Back in January I recorded my thoughts on the latest volume of George R.R. Martin's enormous epic, The Song of Ice and Fire. Since then I have re-read the first volume, The Game of Thrones. I bought the audio cds to listen to with my daughter as we embarked on a marathon round of college visits and interviews in New England, and it made the miles fly by. Despite the length of the journey we were, of course, only half way through the book when we got back home, and it took me quite a while to finish listening during odd bits of driving to various archaeological sites around Maryland. What a fabulous book it is.
The first volume is very different from the fifth. At the beginning of the story, things happen quickly. Decisions are made and carried through, battles are fought to a decisive end, and characters are killed off at a frightening rate. If Martin had sustained this pace, he would be done by now. Pondering what I remember of the second and third books, it seems to me that they slowed somewhat but kept the story moving. It is only when we reach the fourth and fifth books -- which cover one unit of time, and are split between various parts of the story -- that we sink into the sands of indecision, stasis, and irrelevant detail. This is a bad sign. When authors are obscure they must discipline themselves to the demands of the marketplace, which include an expectation that things will happen in a story. But as they get famous they can indulge their weaknesses more and more, until they end up like Anne Rice. Martin's weakness is for drawing out the story and telling us too much, and the more famous he gets the longer and slower his books become. Unless he has a change of heart, his next installment is likely to consist of 4000 pages divided among three volumes, covering only a single uneventful week.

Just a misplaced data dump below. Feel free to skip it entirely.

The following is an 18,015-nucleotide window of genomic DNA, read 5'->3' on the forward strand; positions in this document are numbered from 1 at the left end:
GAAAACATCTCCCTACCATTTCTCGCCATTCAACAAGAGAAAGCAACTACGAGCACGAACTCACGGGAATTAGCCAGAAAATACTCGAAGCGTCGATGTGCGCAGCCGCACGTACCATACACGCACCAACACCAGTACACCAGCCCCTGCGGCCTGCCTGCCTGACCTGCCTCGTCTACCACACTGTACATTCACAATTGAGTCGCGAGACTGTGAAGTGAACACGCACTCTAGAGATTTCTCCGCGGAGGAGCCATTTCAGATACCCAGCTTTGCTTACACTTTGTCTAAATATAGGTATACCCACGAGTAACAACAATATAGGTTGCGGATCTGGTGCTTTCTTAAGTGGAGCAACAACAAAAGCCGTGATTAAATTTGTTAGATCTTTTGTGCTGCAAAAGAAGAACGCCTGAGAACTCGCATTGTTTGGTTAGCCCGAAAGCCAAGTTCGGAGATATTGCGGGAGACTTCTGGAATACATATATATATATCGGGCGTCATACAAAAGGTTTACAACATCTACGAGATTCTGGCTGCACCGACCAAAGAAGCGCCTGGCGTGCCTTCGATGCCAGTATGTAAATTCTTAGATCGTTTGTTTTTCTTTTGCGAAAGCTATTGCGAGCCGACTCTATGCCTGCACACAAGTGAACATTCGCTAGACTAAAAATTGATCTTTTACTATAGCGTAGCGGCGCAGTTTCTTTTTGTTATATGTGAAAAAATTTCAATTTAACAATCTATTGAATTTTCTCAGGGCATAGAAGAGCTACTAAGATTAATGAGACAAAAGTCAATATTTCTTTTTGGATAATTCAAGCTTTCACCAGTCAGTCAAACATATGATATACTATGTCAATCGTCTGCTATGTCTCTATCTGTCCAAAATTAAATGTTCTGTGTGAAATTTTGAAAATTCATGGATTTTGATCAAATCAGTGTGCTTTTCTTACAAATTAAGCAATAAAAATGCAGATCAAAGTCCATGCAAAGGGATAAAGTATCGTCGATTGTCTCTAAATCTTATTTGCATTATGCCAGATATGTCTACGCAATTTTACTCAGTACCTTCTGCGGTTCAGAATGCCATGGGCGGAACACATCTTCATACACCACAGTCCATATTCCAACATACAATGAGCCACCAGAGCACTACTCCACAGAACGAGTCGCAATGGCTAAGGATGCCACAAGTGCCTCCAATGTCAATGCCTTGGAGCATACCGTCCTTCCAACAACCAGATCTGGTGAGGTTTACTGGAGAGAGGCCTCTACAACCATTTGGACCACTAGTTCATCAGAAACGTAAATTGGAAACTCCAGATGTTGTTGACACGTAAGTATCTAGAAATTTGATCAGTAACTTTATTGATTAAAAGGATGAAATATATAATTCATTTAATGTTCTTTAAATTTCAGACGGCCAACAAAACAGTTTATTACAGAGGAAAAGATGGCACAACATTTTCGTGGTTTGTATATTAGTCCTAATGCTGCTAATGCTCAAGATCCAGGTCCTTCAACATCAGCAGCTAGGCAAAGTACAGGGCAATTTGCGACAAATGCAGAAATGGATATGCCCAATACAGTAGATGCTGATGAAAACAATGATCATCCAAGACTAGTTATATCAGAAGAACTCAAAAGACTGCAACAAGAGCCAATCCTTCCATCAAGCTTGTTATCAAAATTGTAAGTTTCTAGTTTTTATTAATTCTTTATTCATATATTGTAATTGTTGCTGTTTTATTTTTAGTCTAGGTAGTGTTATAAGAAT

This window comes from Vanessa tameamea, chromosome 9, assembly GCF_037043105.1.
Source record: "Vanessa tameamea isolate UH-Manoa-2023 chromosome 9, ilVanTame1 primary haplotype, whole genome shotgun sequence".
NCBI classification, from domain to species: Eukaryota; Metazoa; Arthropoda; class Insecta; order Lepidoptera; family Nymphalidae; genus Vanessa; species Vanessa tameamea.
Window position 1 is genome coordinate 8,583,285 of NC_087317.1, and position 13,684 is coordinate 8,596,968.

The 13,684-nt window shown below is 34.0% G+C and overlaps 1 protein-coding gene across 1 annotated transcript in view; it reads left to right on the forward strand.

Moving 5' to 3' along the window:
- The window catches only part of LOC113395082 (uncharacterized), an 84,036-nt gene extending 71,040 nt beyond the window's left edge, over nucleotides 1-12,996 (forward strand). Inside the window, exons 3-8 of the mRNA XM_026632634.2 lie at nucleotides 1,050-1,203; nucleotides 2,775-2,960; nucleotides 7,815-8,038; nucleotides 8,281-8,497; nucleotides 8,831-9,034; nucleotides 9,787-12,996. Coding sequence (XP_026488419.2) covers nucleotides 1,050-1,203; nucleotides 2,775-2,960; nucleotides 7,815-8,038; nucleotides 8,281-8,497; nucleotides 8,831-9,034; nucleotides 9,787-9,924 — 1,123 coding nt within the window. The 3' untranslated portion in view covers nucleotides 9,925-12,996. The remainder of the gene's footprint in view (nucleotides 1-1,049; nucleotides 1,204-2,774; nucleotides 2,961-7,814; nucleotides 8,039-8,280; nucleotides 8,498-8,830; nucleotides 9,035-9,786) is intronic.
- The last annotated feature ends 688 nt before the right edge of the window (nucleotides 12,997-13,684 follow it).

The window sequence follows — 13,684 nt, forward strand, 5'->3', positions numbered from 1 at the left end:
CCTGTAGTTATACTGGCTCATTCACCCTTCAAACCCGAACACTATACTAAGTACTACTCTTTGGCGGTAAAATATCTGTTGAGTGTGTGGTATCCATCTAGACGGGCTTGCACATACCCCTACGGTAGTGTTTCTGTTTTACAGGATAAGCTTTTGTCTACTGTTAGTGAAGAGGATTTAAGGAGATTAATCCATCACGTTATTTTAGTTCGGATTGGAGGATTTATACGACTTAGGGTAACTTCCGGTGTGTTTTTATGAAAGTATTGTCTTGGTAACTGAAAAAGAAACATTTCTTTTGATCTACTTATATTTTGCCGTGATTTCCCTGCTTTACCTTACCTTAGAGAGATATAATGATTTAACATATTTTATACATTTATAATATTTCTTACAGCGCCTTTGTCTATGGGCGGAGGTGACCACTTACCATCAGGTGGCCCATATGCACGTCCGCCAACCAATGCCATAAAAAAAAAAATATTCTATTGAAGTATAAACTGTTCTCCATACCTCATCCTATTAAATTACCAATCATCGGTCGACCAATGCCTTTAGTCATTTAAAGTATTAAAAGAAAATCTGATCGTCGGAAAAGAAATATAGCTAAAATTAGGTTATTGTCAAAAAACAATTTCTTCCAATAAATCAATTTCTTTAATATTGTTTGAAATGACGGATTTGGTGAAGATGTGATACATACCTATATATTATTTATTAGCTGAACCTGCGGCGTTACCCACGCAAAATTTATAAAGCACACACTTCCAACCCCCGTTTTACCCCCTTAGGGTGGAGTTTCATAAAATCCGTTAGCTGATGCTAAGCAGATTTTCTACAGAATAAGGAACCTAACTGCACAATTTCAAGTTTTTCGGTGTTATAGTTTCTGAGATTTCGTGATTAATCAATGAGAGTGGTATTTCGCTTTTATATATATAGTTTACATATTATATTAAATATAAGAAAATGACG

One thing I wondered, as I slogged through the fifth volume, was how much of the story Martin had planned in advance. He says that the whole thing existed in his head, from beginning to end, before he typed the first sentence. I doubted this until I went back and listened to the first few chapters. The fates of the Starks, the Lanisters, and Theon Greyjoy seemed to me to be foreshadowed in the way they were first described. So maybe he does know how the whole story goes. I hope he tells somebody before he drops dead of heart disease, so the story can eventually be finished in the way he intended.